Radiation Watching, fallout from the Cold War

The new iPhone for 2011

After surfing for information on the current nuclear crisis and radiation scare, I decided to archive some useful  information below. The first link is a posting straight from the NRC, dating pre-Fukushima. While it won’t provide guidelines on what to do (don’t expect the NRC to tell you nuclear power is dangerous and you must take measures to protect yourself from radiation), it revealed some FANTASTIC insights on Japan’s nuclear ties with the US…

The article is a description of Plutonium and its role in various nuclear activities, from weapons building to nuclear fuel. I found it ironic that everything I read up until now explains in no uncertain terms that 1 part per billion concentrations of plutonium ingested into the body is pretty much a death sentence via cancer. However, the NRC dedicates a solid paragraph to tell the reader about the ways the human body can rid itself of plutonium contamination  and radiation through various forms, though not without possible health repercussions. Hilarious, and an extreme understatement when compared to everything I’ve read so far.

The last paragraph, however, is what really struck a chord with me:

With the end of the Cold War, the United States and the former Soviet Union began dismantling thousands of nuclear weapons which has resulted in a surplus of highly enriched uranium and plutonium. To dispose of this surplus and protect against it falling into the wrong hands, the U.S. has plans to mix the plutonium with uranium to make mixed oxide (MOX) fuel for power reactors. The intent of the MOX fuel program is to irradiate the so called “weapons-grade” plutonium, converting it to “reactor-grade”, which will make the plutonium no longer suitable for use in advanced nuclear weapons. There would be no reprocessing or subsequent reuse of the MOX spent fuel. The fuel would be disposed of in a waste repository along with other high-level nuclear waste.

I had one of those light bulb moments while reading this. It dawned on me that the dismantling being mentioned was the one under SALT I. At that time, the US military/GE/whomever was planning this figured out they could take the fissile plutonium from these bombs, mix it into a type of nuclear fuel they called MOX and they could fuel reactors while rendering the weapons grade plutonium officially harmless, well, from a ‘military’ standpoint. SALT I took place in 69. You can thank Woodstock for it. Or, if you are cynical, you can thank the tremendous costs associated with storing and handling a vast inventory of Plutonium warheads.  At any rate, what were we to do with all this Plutonium we had to dispose of? We couldn’t store it under the treaty, and it had to be effectively destroyed as a weapon material. Our brilliant engineers and planners got together and figured, “Hey! We’ll make nuclear reactor fuel and sell some to Japan! We can sell them the blueprints and know-how AND the MOX, and because they are effectively our vassals, they will jump on the opportunity to play ball. Plus we can keep an eye on this weapons grade fissile material because of our military presence. What a deal!” And Shazzam!, the Fukushima power station was built in 1970 to light up Tokyo’s boom.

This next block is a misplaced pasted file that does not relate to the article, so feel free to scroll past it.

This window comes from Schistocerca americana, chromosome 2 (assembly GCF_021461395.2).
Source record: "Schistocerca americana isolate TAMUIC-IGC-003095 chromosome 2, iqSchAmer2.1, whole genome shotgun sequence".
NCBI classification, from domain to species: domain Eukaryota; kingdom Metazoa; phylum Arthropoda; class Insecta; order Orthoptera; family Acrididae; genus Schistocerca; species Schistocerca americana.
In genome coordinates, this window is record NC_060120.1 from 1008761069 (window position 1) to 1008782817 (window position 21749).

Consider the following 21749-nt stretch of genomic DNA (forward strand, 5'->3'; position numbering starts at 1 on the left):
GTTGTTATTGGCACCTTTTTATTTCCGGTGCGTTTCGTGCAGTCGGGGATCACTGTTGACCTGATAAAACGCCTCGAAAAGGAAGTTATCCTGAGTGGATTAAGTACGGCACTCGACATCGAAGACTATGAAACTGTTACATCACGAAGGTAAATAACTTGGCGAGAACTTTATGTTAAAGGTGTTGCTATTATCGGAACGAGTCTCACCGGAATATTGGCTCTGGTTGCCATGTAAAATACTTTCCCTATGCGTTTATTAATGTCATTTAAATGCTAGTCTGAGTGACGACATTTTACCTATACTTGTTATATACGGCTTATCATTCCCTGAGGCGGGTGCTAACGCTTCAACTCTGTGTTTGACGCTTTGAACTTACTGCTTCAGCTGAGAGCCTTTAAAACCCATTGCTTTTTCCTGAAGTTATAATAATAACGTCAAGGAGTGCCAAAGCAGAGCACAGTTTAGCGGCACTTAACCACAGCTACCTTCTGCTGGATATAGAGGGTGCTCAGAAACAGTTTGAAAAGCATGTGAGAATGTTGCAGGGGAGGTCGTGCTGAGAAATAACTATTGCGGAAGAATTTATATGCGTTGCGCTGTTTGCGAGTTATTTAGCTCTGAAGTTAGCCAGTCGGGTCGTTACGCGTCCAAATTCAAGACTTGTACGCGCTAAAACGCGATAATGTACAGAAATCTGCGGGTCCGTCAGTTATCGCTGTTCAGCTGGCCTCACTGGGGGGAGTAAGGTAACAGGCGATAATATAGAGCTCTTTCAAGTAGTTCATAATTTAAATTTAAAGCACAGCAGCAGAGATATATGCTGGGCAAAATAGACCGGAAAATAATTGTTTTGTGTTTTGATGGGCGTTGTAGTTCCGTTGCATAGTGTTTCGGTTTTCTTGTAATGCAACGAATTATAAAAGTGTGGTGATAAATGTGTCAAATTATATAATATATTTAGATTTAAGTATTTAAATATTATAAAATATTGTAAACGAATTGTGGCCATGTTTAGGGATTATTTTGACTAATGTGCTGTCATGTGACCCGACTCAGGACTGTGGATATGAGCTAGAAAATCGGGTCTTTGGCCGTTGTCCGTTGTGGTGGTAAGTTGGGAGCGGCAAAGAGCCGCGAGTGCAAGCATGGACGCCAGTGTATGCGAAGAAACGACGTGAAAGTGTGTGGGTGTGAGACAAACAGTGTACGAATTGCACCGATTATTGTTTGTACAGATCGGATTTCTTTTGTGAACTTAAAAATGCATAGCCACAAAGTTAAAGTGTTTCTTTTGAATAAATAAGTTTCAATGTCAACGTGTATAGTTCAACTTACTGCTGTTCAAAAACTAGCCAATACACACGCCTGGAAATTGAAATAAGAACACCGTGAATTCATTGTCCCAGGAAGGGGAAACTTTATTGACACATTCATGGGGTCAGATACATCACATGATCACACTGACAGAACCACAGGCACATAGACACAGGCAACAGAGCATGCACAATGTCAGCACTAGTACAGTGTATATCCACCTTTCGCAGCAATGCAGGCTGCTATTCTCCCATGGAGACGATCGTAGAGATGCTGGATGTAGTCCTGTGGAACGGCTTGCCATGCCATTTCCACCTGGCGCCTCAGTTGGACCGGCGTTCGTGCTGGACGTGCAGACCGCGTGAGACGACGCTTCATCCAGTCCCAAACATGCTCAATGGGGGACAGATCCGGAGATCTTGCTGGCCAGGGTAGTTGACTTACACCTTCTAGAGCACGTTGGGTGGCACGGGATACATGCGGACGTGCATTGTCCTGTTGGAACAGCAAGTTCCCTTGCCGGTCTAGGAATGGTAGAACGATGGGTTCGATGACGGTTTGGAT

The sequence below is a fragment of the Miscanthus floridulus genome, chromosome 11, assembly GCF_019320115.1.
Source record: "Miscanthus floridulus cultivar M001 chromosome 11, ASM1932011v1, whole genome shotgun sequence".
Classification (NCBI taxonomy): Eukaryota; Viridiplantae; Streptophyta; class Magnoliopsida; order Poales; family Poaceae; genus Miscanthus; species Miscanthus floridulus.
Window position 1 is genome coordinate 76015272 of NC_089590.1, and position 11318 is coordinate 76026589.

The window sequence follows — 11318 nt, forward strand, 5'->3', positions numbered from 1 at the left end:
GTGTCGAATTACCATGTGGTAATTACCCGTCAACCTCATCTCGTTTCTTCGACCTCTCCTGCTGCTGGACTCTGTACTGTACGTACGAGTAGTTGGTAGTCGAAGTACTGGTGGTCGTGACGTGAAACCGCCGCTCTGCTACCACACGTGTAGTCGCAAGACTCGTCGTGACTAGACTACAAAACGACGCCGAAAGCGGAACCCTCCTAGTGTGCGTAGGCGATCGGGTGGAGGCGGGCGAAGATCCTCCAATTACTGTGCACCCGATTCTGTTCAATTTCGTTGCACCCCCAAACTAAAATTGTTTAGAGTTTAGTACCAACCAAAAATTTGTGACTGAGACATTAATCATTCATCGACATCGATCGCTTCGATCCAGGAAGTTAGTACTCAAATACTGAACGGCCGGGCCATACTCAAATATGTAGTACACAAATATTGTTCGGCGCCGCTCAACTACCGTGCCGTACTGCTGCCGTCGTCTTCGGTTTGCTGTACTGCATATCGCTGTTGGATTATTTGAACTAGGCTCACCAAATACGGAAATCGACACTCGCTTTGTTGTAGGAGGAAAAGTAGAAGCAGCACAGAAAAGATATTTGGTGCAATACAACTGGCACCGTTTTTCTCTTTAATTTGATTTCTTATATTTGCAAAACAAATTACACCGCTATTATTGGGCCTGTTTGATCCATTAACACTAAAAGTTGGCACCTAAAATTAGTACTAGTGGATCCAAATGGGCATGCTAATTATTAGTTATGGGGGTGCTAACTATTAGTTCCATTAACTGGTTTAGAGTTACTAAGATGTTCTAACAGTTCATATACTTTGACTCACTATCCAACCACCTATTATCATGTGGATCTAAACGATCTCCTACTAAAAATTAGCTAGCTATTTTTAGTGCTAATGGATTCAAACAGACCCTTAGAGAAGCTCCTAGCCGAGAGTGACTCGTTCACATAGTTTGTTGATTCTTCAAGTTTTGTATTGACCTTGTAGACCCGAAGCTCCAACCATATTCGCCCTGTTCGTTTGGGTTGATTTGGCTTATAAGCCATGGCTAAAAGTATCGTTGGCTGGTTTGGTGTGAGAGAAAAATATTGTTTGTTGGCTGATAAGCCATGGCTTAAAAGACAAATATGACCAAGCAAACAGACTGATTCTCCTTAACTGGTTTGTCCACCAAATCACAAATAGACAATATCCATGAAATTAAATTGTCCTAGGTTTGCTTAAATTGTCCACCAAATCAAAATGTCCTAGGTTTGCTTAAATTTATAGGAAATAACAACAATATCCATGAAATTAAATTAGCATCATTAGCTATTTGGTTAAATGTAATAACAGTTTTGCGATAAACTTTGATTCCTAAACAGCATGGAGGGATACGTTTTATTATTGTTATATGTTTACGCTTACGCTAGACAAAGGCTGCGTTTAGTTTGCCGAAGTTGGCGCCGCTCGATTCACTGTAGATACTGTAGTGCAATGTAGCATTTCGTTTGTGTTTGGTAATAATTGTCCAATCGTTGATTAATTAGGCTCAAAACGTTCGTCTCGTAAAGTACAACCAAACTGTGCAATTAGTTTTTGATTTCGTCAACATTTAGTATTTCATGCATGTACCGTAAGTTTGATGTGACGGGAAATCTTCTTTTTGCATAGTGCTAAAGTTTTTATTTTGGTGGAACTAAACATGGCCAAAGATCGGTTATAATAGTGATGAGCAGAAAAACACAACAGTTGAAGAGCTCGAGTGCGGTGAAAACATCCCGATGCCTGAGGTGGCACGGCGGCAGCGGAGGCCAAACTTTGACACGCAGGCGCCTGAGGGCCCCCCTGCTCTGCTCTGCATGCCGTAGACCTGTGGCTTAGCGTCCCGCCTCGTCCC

Some of you astute readers will point out that SALT I was finally signed in 72. Still,  the facts line up to support my point… The reactors at Fukushima are a General Electric design (the same guys that made the bombs in the first place), and use MOX fuel, which is made with PLUTONIUM from dismantled bombs (which we provided, unless Japan had a secret nuclear program all along). As it turns out, it is the DOE that builds/maintains the bombs, and lends them out to the the Dept. of Defense. The irony is blinding. Nuclear weapons dismantled for the sake of peace are now finding their way into our environment to poison us slowly, but surely. You see, we, the US people, spend 15 -20 billion dollars a year in our tax money for handling and disposing of the nuclear materials used in our bombs. In an effort to save some money (or make some), we decided to sell off a piece of the burden of our nuclear arsenal to our friends in Japan. And they bought into it. But if you keep the tally of the damages caused, and the costs incurred by these nukes, we have yet to see the end of it. It’s tragic, really.

http://www.nrc.gov/reading-rm/doc-collections/fact-sheets/plutonium.html

And if you follow the link below, you can view some very colorful animated forecasts of Fukushima radiation spreading worldwide. It may help you decide when to stay indoors, even.

http://transport.nilu.no/browser/fpv_fuku?fpp=conccol_I-131_;region=NH

UPDATE: I was shocked to find out about a nuclear incident in Simi Valley that ranked worst than TMI.  It happened at a Boeing lab, and every effort was made to hush this one down. This, my friends, is the true price we pay for our ‘security’. Food for thought.

UPDATE II: The NILU link to their forecasting of radiation emissions from Fukushima has been taken down. Many people are wondering why. Here is the institute’s fishy explanation. I guess they don’t want to alarm people with inaccurate data. It would be safe to assume that whatever readings are released by TEPCO would be a best case scenario. Why not use those?

You can still access their modeling tool here. I tried punching in a plot for today’s date and didn’t get anything back, however. Keep checking this at regular intervals. If I find other resources, I will post them.

Raphael

2 Responses to “Radiation Watching, fallout from the Cold War”

  1. karen millen says:

    Nice post! Resources such as the one you mentioned here will be extremely helpful to myself! Thanks once again for the push!

  2. tbs says:

    I’m surprised how very little coverage there is about the Boeing lab incident, scary really.

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